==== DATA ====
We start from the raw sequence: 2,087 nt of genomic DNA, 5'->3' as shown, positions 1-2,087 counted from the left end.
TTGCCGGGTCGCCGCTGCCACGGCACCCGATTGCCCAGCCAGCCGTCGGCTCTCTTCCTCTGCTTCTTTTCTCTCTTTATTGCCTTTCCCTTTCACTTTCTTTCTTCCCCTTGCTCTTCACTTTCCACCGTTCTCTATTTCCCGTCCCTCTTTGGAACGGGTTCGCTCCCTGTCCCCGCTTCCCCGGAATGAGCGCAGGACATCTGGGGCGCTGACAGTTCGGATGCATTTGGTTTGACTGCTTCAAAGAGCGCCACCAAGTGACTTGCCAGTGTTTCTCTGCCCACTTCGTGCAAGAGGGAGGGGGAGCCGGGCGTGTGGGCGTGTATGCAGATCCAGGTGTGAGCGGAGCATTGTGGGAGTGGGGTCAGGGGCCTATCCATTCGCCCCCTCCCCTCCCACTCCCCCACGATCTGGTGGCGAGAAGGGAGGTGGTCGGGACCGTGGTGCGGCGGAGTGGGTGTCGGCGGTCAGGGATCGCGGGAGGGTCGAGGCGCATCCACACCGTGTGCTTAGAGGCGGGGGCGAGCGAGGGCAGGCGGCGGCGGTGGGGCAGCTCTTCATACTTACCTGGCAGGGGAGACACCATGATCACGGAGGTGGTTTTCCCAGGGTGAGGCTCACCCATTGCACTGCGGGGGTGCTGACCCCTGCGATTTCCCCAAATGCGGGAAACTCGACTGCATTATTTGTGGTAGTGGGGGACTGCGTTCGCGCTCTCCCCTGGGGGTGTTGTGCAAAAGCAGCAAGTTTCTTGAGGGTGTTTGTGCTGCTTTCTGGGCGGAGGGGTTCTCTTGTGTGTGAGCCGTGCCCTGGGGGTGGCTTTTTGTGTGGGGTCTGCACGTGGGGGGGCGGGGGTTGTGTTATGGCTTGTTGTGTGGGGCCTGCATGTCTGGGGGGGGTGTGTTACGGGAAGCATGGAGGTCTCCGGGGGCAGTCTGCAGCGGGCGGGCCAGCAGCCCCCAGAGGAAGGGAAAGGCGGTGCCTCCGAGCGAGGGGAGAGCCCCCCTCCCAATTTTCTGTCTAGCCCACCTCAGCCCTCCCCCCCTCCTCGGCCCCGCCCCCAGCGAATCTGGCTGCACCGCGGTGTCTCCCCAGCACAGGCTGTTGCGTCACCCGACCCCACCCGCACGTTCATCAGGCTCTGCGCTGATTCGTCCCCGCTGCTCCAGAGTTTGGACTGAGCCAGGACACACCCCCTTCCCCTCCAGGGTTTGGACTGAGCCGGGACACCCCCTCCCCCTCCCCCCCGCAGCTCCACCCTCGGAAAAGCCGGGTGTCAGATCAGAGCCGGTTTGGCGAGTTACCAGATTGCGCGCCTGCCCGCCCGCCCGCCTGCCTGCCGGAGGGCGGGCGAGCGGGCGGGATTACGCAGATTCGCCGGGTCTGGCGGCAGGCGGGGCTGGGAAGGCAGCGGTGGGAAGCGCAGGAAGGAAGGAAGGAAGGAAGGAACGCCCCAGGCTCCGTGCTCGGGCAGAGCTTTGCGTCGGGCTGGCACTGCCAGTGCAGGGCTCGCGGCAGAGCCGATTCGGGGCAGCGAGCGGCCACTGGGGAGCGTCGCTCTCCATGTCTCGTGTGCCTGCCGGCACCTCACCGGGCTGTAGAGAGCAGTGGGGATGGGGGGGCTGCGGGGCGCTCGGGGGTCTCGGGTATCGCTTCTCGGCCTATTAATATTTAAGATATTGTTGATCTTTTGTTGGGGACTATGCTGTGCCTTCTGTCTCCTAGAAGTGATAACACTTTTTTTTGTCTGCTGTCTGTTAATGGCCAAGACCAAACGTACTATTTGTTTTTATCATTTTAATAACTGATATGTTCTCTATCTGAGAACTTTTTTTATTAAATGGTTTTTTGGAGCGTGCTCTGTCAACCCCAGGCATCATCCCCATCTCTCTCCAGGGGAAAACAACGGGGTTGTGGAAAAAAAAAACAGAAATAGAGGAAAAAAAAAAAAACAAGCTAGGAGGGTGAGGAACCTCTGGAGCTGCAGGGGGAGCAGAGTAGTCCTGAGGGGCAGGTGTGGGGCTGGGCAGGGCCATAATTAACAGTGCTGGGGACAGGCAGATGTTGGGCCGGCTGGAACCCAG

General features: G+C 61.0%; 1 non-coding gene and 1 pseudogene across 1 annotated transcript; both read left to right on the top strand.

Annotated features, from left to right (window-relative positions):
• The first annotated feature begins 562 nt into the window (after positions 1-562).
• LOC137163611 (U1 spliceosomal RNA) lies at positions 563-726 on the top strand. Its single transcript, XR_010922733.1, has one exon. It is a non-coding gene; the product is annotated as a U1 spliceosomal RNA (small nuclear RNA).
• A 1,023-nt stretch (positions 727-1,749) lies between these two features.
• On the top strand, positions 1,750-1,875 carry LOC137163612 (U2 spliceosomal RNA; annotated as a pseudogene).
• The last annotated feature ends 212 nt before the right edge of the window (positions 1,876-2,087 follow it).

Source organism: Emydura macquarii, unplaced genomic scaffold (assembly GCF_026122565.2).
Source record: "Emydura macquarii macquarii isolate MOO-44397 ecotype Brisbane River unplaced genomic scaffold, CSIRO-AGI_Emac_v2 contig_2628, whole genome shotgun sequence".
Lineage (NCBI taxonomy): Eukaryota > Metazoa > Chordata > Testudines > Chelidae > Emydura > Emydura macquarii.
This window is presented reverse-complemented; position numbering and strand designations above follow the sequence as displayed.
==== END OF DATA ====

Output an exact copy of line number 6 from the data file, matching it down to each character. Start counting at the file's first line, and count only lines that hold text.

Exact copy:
• LOC137163611 (U1 spliceosomal RNA) lies at positions 563-726 on the top strand. Its single transcript, XR_010922733.1, has one exon. It is a non-coding gene; the product is annotated as a U1 spliceosomal RNA (small nuclear RNA).